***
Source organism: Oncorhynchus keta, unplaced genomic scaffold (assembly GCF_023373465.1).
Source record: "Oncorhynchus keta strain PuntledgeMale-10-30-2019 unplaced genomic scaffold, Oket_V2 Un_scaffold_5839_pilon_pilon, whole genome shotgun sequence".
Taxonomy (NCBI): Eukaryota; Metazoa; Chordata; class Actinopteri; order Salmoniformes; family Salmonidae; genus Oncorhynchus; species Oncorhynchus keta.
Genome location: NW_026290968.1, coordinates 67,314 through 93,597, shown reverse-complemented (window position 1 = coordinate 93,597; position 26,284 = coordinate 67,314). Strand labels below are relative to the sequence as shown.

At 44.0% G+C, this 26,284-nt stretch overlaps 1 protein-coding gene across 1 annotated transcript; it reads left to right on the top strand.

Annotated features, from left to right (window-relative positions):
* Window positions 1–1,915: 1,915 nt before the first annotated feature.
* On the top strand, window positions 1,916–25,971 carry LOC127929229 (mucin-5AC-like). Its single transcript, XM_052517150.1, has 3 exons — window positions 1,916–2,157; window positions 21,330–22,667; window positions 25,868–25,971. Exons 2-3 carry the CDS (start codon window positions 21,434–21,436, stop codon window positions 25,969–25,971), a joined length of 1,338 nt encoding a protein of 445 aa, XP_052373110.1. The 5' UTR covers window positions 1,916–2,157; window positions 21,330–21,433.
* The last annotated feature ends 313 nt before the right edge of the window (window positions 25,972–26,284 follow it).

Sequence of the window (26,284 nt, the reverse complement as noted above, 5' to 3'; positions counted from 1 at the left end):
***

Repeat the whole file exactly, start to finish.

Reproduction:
Source organism: Oncorhynchus keta, unplaced genomic scaffold (assembly GCF_023373465.1).
Source record: "Oncorhynchus keta strain PuntledgeMale-10-30-2019 unplaced genomic scaffold, Oket_V2 Un_scaffold_5839_pilon_pilon, whole genome shotgun sequence".
Taxonomy (NCBI): Eukaryota; Metazoa; Chordata; class Actinopteri; order Salmoniformes; family Salmonidae; genus Oncorhynchus; species Oncorhynchus keta.
Genome location: NW_026290968.1, coordinates 67,314 through 93,597, shown reverse-complemented (window position 1 = coordinate 93,597; position 26,284 = coordinate 67,314). Strand labels below are relative to the sequence as shown.

At 44.0% G+C, this 26,284-nt stretch overlaps 1 protein-coding gene across 1 annotated transcript; it reads left to right on the top strand.

Annotated features, from left to right (window-relative positions):
* Window positions 1–1,915: 1,915 nt before the first annotated feature.
* On the top strand, window positions 1,916–25,971 carry LOC127929229 (mucin-5AC-like). Its single transcript, XM_052517150.1, has 3 exons — window positions 1,916–2,157; window positions 21,330–22,667; window positions 25,868–25,971. Exons 2-3 carry the CDS (start codon window positions 21,434–21,436, stop codon window positions 25,969–25,971), a joined length of 1,338 nt encoding a protein of 445 aa, XP_052373110.1. The 5' UTR covers window positions 1,916–2,157; window positions 21,330–21,433.
* The last annotated feature ends 313 nt before the right edge of the window (window positions 25,972–26,284 follow it).

Sequence of the window (26,284 nt, the reverse complement as noted above, 5' to 3'; positions counted from 1 at the left end):